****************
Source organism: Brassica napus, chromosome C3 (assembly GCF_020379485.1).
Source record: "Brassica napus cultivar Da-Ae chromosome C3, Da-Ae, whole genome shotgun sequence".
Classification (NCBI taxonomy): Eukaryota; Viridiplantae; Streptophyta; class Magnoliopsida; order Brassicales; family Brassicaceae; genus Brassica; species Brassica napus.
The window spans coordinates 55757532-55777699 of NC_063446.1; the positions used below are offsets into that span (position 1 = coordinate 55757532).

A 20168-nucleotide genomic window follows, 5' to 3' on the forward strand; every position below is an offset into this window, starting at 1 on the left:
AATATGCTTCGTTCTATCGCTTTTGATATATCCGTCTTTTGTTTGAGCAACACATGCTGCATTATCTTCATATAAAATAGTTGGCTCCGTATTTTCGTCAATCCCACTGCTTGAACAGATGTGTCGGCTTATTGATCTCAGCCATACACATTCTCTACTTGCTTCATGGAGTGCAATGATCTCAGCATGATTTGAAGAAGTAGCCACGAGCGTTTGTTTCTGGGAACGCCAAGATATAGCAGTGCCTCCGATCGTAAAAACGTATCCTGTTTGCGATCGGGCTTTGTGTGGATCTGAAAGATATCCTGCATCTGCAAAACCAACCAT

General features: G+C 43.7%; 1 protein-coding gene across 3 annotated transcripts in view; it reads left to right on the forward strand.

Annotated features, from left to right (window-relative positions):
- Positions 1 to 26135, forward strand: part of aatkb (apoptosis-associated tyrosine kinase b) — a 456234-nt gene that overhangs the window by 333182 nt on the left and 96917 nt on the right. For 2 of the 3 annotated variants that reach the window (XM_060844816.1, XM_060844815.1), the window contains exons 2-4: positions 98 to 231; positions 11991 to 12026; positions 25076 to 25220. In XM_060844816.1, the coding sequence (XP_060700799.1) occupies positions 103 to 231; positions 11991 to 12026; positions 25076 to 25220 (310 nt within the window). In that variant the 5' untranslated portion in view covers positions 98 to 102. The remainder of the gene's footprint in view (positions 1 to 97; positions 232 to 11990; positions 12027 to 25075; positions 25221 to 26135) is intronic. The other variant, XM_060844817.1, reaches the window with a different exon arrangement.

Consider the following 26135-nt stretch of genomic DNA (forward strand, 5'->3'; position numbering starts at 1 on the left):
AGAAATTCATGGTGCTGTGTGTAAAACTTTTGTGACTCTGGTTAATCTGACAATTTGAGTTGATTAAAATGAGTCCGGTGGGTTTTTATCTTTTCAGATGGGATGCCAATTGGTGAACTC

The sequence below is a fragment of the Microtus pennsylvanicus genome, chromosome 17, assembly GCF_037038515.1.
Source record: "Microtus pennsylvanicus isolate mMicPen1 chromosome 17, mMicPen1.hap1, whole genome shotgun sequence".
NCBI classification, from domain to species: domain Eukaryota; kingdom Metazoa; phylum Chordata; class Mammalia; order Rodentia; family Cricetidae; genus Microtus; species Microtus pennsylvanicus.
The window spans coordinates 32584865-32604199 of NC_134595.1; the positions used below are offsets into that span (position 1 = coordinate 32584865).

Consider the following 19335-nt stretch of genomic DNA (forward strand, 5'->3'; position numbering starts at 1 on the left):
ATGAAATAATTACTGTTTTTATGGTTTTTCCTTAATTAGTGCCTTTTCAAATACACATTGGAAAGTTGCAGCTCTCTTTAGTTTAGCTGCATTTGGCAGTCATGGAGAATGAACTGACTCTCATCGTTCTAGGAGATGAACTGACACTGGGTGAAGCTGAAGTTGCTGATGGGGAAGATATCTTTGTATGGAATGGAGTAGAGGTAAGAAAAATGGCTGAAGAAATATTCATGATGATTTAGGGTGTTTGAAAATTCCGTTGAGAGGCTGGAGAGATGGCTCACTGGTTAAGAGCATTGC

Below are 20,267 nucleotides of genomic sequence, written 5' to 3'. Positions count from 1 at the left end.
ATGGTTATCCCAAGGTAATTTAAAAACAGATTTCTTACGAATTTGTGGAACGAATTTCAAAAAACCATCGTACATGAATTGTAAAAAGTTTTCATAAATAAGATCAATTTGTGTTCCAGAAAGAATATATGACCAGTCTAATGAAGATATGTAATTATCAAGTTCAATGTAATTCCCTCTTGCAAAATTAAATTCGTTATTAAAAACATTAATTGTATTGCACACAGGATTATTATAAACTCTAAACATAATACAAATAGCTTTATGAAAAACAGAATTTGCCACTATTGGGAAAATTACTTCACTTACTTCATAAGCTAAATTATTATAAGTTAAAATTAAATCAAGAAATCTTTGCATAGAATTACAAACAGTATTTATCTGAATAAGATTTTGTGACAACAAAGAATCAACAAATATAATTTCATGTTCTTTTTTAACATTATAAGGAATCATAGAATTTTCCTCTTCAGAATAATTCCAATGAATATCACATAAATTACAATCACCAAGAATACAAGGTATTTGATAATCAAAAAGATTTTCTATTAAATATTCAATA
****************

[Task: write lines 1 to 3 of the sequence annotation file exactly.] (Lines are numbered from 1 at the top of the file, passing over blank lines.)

Source organism: Brassica napus, chromosome C3 (assembly GCF_020379485.1).
Source record: "Brassica napus cultivar Da-Ae chromosome C3, Da-Ae, whole genome shotgun sequence".
Classification (NCBI taxonomy): Eukaryota; Viridiplantae; Streptophyta; class Magnoliopsida; order Brassicales; family Brassicaceae; genus Brassica; species Brassica napus.